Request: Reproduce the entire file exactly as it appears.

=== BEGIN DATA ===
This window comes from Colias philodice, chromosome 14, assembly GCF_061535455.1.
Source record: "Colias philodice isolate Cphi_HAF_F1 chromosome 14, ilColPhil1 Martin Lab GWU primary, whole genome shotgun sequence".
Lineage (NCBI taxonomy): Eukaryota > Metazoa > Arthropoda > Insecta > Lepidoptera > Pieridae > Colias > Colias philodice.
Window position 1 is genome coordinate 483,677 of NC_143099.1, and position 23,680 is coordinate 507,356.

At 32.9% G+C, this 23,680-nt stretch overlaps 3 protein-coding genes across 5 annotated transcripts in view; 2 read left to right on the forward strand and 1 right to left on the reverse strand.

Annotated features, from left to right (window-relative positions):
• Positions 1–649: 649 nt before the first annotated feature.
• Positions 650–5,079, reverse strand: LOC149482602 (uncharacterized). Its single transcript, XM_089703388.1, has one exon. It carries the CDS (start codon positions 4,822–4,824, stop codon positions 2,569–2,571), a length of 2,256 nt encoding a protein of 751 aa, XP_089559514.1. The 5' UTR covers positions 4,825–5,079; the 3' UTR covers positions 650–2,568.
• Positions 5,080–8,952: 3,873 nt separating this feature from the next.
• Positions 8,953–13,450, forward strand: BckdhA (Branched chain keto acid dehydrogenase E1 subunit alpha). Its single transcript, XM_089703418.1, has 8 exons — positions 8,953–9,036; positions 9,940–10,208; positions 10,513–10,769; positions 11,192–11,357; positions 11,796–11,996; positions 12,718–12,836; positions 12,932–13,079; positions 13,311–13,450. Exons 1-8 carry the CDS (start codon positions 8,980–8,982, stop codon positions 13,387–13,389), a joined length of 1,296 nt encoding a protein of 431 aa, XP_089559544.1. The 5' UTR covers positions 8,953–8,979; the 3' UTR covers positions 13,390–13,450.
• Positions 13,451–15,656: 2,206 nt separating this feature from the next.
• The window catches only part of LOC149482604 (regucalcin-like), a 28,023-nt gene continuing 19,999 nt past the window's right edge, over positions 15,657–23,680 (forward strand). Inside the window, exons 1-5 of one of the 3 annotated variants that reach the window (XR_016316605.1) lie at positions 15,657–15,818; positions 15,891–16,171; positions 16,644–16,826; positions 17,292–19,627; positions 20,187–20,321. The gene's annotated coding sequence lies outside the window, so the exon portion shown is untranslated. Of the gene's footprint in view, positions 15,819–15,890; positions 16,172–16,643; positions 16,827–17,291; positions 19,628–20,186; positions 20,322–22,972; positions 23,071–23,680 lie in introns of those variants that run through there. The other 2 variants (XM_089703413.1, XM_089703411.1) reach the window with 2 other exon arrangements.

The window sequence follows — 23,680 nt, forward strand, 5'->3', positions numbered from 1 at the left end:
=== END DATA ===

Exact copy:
This window comes from Colias philodice, chromosome 14, assembly GCF_061535455.1.
Source record: "Colias philodice isolate Cphi_HAF_F1 chromosome 14, ilColPhil1 Martin Lab GWU primary, whole genome shotgun sequence".
Lineage (NCBI taxonomy): Eukaryota > Metazoa > Arthropoda > Insecta > Lepidoptera > Pieridae > Colias > Colias philodice.
Window position 1 is genome coordinate 483,677 of NC_143099.1, and position 23,680 is coordinate 507,356.

At 32.9% G+C, this 23,680-nt stretch overlaps 3 protein-coding genes across 5 annotated transcripts in view; 2 read left to right on the forward strand and 1 right to left on the reverse strand.

Annotated features, from left to right (window-relative positions):
• Positions 1–649: 649 nt before the first annotated feature.
• Positions 650–5,079, reverse strand: LOC149482602 (uncharacterized). Its single transcript, XM_089703388.1, has one exon. It carries the CDS (start codon positions 4,822–4,824, stop codon positions 2,569–2,571), a length of 2,256 nt encoding a protein of 751 aa, XP_089559514.1. The 5' UTR covers positions 4,825–5,079; the 3' UTR covers positions 650–2,568.
• Positions 5,080–8,952: 3,873 nt separating this feature from the next.
• Positions 8,953–13,450, forward strand: BckdhA (Branched chain keto acid dehydrogenase E1 subunit alpha). Its single transcript, XM_089703418.1, has 8 exons — positions 8,953–9,036; positions 9,940–10,208; positions 10,513–10,769; positions 11,192–11,357; positions 11,796–11,996; positions 12,718–12,836; positions 12,932–13,079; positions 13,311–13,450. Exons 1-8 carry the CDS (start codon positions 8,980–8,982, stop codon positions 13,387–13,389), a joined length of 1,296 nt encoding a protein of 431 aa, XP_089559544.1. The 5' UTR covers positions 8,953–8,979; the 3' UTR covers positions 13,390–13,450.
• Positions 13,451–15,656: 2,206 nt separating this feature from the next.
• The window catches only part of LOC149482604 (regucalcin-like), a 28,023-nt gene continuing 19,999 nt past the window's right edge, over positions 15,657–23,680 (forward strand). Inside the window, exons 1-5 of one of the 3 annotated variants that reach the window (XR_016316605.1) lie at positions 15,657–15,818; positions 15,891–16,171; positions 16,644–16,826; positions 17,292–19,627; positions 20,187–20,321. The gene's annotated coding sequence lies outside the window, so the exon portion shown is untranslated. Of the gene's footprint in view, positions 15,819–15,890; positions 16,172–16,643; positions 16,827–17,291; positions 19,628–20,186; positions 20,322–22,972; positions 23,071–23,680 lie in introns of those variants that run through there. The other 2 variants (XM_089703413.1, XM_089703411.1) reach the window with 2 other exon arrangements.

The window sequence follows — 23,680 nt, forward strand, 5'->3', positions numbered from 1 at the left end: